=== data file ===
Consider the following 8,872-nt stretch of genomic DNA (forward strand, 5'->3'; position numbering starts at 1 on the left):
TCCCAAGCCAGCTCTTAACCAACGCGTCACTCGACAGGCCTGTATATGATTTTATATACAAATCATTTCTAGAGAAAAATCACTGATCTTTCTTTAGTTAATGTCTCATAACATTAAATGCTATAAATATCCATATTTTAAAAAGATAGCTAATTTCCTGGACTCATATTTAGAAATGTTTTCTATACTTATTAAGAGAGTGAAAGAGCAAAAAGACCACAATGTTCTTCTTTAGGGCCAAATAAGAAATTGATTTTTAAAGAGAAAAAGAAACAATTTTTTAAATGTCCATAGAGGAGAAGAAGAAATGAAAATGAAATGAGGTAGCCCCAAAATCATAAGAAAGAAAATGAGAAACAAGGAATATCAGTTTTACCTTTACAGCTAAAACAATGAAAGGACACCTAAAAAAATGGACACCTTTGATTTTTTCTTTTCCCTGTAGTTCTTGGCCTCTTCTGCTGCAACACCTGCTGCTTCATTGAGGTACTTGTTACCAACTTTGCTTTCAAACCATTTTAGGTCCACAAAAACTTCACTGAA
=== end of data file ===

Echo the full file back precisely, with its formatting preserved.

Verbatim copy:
Consider the following 8,872-nt stretch of genomic DNA (forward strand, 5'->3'; position numbering starts at 1 on the left):
TCCCAAGCCAGCTCTTAACCAACGCGTCACTCGACAGGCCTGTATATGATTTTATATACAAATCATTTCTAGAGAAAAATCACTGATCTTTCTTTAGTTAATGTCTCATAACATTAAATGCTATAAATATCCATATTTTAAAAAGATAGCTAATTTCCTGGACTCATATTTAGAAATGTTTTCTATACTTATTAAGAGAGTGAAAGAGCAAAAAGACCACAATGTTCTTCTTTAGGGCCAAATAAGAAATTGATTTTTAAAGAGAAAAAGAAACAATTTTTTAAATGTCCATAGAGGAGAAGAAGAAATGAAAATGAAATGAGGTAGCCCCAAAATCATAAGAAAGAAAATGAGAAACAAGGAATATCAGTTTTACCTTTACAGCTAAAACAATGAAAGGACACCTAAAAAAATGGACACCTTTGATTTTTTCTTTTCCCTGTAGTTCTTGGCCTCTTCTGCTGCAACACCTGCTGCTTCATTGAGGTACTTGTTACCAACTTTGCTTTCAAACCATTTTAGGTCCACAAAAACTTCACTGAA